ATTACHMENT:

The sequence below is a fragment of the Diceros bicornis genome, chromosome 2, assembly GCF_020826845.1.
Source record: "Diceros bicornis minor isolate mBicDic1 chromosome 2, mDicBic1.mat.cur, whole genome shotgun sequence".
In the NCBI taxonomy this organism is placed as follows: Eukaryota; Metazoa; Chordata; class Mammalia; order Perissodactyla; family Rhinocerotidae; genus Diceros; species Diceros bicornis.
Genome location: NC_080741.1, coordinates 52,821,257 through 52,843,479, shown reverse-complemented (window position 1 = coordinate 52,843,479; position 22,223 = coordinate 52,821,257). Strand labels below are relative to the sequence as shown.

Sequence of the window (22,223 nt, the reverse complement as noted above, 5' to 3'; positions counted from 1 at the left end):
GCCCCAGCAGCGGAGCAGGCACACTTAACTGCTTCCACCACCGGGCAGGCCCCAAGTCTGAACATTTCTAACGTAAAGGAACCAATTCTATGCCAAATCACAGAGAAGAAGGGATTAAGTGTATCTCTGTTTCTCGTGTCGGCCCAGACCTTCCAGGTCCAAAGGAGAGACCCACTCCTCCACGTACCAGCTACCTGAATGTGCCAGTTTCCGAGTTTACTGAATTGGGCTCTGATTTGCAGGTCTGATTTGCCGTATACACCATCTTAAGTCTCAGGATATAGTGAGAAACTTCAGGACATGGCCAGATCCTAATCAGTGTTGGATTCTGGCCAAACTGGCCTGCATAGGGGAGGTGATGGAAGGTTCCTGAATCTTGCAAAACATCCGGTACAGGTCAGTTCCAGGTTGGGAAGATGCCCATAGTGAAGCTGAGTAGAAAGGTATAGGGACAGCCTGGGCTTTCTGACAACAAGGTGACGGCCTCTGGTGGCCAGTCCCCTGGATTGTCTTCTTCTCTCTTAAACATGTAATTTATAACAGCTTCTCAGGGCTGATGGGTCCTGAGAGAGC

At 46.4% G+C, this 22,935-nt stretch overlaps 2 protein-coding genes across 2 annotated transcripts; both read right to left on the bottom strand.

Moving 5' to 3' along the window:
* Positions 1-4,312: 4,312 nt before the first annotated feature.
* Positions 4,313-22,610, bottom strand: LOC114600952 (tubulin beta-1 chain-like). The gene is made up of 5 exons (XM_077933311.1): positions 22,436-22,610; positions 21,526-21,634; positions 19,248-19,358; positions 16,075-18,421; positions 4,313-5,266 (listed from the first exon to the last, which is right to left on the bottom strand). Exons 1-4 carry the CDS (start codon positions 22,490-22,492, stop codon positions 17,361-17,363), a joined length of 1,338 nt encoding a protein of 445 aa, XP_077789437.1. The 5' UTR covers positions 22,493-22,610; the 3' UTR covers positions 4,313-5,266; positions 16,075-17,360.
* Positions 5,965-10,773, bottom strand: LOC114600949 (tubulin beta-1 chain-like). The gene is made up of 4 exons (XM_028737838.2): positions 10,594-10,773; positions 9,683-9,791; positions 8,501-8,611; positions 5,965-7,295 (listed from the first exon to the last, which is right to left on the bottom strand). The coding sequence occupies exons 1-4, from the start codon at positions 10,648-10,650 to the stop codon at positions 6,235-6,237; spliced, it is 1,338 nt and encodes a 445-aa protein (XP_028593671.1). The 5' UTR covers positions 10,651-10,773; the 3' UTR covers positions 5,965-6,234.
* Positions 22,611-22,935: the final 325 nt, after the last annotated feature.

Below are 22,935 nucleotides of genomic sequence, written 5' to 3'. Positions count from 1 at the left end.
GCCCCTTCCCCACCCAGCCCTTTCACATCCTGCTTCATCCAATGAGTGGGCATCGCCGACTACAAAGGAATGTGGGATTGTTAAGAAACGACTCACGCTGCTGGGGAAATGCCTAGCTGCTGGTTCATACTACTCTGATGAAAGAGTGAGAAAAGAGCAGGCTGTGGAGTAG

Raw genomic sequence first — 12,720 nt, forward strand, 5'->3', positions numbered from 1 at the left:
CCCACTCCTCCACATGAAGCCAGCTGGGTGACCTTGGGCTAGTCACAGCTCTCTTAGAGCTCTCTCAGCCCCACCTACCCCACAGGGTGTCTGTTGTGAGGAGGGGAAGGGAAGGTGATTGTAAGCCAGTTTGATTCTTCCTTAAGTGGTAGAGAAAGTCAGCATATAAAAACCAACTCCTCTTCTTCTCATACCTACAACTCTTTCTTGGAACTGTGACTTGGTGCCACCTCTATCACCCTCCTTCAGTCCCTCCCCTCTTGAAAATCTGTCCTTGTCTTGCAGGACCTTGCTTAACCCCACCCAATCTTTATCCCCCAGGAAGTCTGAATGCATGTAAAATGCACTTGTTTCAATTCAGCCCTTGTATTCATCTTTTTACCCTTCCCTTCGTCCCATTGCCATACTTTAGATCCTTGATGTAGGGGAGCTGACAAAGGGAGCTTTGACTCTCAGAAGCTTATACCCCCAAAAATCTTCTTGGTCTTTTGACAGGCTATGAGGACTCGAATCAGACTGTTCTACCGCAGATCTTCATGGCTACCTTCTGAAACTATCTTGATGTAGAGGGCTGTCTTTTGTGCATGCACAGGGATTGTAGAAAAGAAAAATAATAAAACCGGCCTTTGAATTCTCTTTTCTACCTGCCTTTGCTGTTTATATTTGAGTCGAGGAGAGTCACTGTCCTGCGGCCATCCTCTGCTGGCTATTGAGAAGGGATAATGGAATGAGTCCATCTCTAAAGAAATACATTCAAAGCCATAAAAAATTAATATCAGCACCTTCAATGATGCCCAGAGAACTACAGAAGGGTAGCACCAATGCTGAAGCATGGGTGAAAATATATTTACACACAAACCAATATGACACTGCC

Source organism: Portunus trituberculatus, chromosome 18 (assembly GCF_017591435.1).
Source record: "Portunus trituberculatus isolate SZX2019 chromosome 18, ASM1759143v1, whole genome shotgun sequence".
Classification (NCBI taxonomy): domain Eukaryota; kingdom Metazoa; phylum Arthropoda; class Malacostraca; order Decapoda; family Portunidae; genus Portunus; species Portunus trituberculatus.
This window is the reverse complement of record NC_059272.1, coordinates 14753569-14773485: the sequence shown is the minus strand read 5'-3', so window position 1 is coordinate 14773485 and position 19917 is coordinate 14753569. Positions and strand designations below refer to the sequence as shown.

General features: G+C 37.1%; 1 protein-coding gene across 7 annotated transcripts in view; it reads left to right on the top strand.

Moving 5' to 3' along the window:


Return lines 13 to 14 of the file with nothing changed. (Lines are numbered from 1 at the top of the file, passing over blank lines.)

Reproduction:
Below are 22,935 nucleotides of genomic sequence, written 5' to 3'. Positions count from 1 at the left end.
GCCCCTTCCCCACCCAGCCCTTTCACATCCTGCTTCATCCAATGAGTGGGCATCGCCGACTACAAAGGAATGTGGGATTGTTAAGAAACGACTCACGCTGCTGGGGAAATGCCTAGCTGCTGGTTCATACTACTCTGATGAAAGAGTGAGAAAAGAGCAGGCTGTGGAGTAG